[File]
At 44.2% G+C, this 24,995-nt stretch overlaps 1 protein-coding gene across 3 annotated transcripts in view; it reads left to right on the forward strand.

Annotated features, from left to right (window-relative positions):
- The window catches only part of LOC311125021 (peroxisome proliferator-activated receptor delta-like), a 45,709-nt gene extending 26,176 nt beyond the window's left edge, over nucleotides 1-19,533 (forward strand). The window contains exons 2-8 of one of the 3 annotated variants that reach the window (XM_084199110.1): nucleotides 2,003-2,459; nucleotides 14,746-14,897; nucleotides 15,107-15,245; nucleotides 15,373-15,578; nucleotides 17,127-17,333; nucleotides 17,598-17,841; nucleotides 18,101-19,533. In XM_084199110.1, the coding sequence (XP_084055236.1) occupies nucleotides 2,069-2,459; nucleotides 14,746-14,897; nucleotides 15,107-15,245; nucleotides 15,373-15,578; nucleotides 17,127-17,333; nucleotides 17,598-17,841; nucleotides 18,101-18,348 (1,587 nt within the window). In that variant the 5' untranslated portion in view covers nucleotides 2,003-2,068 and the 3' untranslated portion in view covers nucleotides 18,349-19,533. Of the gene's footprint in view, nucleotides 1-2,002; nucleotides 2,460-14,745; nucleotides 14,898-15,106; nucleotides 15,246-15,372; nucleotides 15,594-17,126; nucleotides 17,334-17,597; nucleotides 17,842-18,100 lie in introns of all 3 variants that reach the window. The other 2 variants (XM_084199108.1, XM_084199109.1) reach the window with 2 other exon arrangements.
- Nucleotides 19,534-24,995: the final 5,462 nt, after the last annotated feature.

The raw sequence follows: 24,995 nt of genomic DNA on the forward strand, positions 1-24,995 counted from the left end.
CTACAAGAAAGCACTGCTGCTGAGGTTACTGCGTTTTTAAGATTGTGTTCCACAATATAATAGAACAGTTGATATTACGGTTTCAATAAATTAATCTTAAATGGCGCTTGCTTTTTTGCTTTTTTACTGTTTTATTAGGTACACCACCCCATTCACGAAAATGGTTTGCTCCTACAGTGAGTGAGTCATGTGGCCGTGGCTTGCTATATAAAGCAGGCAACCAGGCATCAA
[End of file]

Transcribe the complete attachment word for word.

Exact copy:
At 44.2% G+C, this 24,995-nt stretch overlaps 1 protein-coding gene across 3 annotated transcripts in view; it reads left to right on the forward strand.

Annotated features, from left to right (window-relative positions):
- The window catches only part of LOC311125021 (peroxisome proliferator-activated receptor delta-like), a 45,709-nt gene extending 26,176 nt beyond the window's left edge, over nucleotides 1-19,533 (forward strand). The window contains exons 2-8 of one of the 3 annotated variants that reach the window (XM_084199110.1): nucleotides 2,003-2,459; nucleotides 14,746-14,897; nucleotides 15,107-15,245; nucleotides 15,373-15,578; nucleotides 17,127-17,333; nucleotides 17,598-17,841; nucleotides 18,101-19,533. In XM_084199110.1, the coding sequence (XP_084055236.1) occupies nucleotides 2,069-2,459; nucleotides 14,746-14,897; nucleotides 15,107-15,245; nucleotides 15,373-15,578; nucleotides 17,127-17,333; nucleotides 17,598-17,841; nucleotides 18,101-18,348 (1,587 nt within the window). In that variant the 5' untranslated portion in view covers nucleotides 2,003-2,068 and the 3' untranslated portion in view covers nucleotides 18,349-19,533. Of the gene's footprint in view, nucleotides 1-2,002; nucleotides 2,460-14,745; nucleotides 14,898-15,106; nucleotides 15,246-15,372; nucleotides 15,594-17,126; nucleotides 17,334-17,597; nucleotides 17,842-18,100 lie in introns of all 3 variants that reach the window. The other 2 variants (XM_084199108.1, XM_084199109.1) reach the window with 2 other exon arrangements.
- Nucleotides 19,534-24,995: the final 5,462 nt, after the last annotated feature.

The raw sequence follows: 24,995 nt of genomic DNA on the forward strand, positions 1-24,995 counted from the left end.
CTACAAGAAAGCACTGCTGCTGAGGTTACTGCGTTTTTAAGATTGTGTTCCACAATATAATAGAACAGTTGATATTACGGTTTCAATAAATTAATCTTAAATGGCGCTTGCTTTTTTGCTTTTTTACTGTTTTATTAGGTACACCACCCCATTCACGAAAATGGTTTGCTCCTACAGTGAGTGAGTCATGTGGCCGTGGCTTGCTATATAAAGCAGGCAACCAGGCATCAA